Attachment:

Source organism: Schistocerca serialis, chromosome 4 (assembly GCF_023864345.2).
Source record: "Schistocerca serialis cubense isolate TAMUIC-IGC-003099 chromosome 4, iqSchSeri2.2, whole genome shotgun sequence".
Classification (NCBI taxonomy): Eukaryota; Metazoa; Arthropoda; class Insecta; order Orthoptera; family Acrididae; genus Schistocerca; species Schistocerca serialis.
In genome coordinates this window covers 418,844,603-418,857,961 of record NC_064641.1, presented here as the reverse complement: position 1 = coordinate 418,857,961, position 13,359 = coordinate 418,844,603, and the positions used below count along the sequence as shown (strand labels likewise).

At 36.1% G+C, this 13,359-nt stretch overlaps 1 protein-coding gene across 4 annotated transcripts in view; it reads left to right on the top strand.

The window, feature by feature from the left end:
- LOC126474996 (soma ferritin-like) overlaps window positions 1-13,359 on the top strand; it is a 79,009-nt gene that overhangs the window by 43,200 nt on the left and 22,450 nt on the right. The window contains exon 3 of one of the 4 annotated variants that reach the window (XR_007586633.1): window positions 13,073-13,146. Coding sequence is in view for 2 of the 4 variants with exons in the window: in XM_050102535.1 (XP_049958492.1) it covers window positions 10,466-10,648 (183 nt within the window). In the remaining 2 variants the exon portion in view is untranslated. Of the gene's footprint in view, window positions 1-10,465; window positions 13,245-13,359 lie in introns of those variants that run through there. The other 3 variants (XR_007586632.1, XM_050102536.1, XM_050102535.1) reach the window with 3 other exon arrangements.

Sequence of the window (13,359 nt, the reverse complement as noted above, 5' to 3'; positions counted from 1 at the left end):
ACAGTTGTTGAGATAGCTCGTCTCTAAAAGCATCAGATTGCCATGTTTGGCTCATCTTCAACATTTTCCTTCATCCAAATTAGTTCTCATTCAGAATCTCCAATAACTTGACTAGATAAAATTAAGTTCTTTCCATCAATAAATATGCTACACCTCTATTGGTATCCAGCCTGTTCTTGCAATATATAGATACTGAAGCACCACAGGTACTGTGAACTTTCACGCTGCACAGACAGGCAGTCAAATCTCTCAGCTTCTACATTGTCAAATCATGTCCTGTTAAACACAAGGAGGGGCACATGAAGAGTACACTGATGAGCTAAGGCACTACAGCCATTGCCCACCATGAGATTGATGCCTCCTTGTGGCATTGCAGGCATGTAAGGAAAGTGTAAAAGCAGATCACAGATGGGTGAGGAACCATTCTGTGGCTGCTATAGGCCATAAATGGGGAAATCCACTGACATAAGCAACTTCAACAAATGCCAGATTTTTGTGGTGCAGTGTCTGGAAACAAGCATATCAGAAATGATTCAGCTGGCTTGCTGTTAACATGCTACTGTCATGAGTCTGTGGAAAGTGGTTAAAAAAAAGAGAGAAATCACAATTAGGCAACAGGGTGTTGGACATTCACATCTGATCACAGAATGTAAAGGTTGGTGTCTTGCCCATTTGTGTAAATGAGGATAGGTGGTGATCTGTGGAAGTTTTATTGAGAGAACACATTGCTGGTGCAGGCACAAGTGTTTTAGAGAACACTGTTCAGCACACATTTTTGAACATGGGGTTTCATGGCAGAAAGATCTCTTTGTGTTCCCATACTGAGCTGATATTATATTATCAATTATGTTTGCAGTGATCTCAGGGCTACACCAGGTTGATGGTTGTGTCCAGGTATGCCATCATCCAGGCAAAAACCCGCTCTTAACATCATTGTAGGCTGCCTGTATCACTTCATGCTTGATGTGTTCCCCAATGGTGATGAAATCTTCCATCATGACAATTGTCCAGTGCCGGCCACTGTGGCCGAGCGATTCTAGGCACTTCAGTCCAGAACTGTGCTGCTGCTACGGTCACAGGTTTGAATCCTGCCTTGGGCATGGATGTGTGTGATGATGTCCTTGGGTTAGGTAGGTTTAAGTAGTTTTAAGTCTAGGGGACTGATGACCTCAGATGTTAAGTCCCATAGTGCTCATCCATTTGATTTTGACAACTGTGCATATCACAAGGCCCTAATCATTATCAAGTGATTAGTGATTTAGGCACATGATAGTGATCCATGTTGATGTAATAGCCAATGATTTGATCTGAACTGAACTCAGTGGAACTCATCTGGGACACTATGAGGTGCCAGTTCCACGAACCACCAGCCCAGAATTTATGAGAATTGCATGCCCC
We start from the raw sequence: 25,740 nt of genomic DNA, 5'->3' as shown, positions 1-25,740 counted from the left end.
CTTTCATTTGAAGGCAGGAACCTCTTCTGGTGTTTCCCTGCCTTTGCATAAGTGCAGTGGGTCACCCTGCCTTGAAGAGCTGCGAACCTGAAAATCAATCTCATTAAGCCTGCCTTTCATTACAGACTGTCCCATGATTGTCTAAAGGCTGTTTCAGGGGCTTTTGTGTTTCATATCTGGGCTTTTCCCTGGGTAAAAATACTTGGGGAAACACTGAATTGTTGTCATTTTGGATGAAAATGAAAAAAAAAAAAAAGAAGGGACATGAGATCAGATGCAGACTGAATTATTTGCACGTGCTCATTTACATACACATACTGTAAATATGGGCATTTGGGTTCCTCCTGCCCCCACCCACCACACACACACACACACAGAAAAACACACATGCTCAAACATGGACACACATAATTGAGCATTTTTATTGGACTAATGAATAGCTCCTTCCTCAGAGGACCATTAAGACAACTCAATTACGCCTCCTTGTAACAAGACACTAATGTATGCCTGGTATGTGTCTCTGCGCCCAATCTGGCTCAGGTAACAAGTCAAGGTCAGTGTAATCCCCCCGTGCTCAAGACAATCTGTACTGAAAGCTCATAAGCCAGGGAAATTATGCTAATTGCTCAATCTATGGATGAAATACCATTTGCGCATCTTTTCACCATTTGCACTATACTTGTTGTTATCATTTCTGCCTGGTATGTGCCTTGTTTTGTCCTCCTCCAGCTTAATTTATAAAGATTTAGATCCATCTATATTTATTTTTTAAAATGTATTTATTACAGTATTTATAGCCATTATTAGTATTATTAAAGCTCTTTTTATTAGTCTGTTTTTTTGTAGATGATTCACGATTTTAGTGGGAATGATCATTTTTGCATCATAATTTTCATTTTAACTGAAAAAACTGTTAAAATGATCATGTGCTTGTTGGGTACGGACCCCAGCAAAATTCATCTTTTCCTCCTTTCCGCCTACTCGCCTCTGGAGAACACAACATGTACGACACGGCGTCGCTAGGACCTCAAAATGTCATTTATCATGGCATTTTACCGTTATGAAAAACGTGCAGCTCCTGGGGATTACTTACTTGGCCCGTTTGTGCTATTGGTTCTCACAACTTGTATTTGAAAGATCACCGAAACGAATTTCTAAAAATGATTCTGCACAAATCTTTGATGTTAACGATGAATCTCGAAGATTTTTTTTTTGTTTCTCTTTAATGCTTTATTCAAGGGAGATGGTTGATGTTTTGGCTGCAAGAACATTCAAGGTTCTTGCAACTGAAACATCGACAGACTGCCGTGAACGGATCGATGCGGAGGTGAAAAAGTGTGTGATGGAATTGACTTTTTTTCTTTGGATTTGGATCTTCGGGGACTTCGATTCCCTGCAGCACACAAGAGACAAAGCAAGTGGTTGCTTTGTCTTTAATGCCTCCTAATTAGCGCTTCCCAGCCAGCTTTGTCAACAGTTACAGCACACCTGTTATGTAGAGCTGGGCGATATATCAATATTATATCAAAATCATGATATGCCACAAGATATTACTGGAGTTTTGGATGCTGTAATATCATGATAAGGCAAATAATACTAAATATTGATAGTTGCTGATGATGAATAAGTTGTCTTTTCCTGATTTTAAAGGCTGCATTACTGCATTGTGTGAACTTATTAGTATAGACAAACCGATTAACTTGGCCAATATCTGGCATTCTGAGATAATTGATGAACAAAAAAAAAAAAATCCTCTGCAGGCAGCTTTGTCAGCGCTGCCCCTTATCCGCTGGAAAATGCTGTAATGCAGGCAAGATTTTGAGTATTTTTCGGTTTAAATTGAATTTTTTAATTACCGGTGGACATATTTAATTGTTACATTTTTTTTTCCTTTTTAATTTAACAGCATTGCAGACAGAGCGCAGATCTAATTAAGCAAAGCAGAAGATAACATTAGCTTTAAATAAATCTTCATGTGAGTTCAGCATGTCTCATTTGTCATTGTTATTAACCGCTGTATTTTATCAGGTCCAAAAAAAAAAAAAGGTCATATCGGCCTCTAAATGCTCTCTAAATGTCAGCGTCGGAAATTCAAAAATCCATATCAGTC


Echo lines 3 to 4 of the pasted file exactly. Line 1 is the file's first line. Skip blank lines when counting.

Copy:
Classification (NCBI taxonomy): Eukaryota; Metazoa; Arthropoda; class Insecta; order Orthoptera; family Acrididae; genus Schistocerca; species Schistocerca serialis.
In genome coordinates this window covers 418,844,603-418,857,961 of record NC_064641.1, presented here as the reverse complement: position 1 = coordinate 418,857,961, position 13,359 = coordinate 418,844,603, and the positions used below count along the sequence as shown (strand labels likewise).